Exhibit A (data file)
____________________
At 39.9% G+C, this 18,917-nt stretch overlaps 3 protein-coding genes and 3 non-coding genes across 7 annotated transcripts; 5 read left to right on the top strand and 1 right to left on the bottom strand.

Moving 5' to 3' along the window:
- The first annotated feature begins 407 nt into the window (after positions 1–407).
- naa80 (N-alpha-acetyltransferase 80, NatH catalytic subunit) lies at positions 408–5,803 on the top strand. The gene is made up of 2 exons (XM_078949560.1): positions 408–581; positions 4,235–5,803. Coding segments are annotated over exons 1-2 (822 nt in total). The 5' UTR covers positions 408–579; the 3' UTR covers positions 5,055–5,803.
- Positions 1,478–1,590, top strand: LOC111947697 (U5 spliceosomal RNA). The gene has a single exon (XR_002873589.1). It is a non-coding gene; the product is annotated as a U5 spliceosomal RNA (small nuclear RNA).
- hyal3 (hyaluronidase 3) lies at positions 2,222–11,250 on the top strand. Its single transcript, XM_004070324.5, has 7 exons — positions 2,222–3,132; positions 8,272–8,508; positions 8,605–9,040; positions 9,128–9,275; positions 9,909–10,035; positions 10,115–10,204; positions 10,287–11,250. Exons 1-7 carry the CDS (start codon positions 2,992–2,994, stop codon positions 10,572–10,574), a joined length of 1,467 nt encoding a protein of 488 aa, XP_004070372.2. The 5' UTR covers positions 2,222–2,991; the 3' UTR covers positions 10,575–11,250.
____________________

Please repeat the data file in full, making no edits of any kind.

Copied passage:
At 39.9% G+C, this 18,917-nt stretch overlaps 3 protein-coding genes and 3 non-coding genes across 7 annotated transcripts; 5 read left to right on the top strand and 1 right to left on the bottom strand.

Moving 5' to 3' along the window:
- The first annotated feature begins 407 nt into the window (after positions 1–407).
- naa80 (N-alpha-acetyltransferase 80, NatH catalytic subunit) lies at positions 408–5,803 on the top strand. The gene is made up of 2 exons (XM_078949560.1): positions 408–581; positions 4,235–5,803. Coding segments are annotated over exons 1-2 (822 nt in total). The 5' UTR covers positions 408–579; the 3' UTR covers positions 5,055–5,803.
- Positions 1,478–1,590, top strand: LOC111947697 (U5 spliceosomal RNA). The gene has a single exon (XR_002873589.1). It is a non-coding gene; the product is annotated as a U5 spliceosomal RNA (small nuclear RNA).
- hyal3 (hyaluronidase 3) lies at positions 2,222–11,250 on the top strand. Its single transcript, XM_004070324.5, has 7 exons — positions 2,222–3,132; positions 8,272–8,508; positions 8,605–9,040; positions 9,128–9,275; positions 9,909–10,035; positions 10,115–10,204; positions 10,287–11,250. Exons 1-7 carry the CDS (start codon positions 2,992–2,994, stop codon positions 10,572–10,574), a joined length of 1,467 nt encoding a protein of 488 aa, XP_004070372.2. The 5' UTR covers positions 2,222–2,991; the 3' UTR covers positions 10,575–11,250.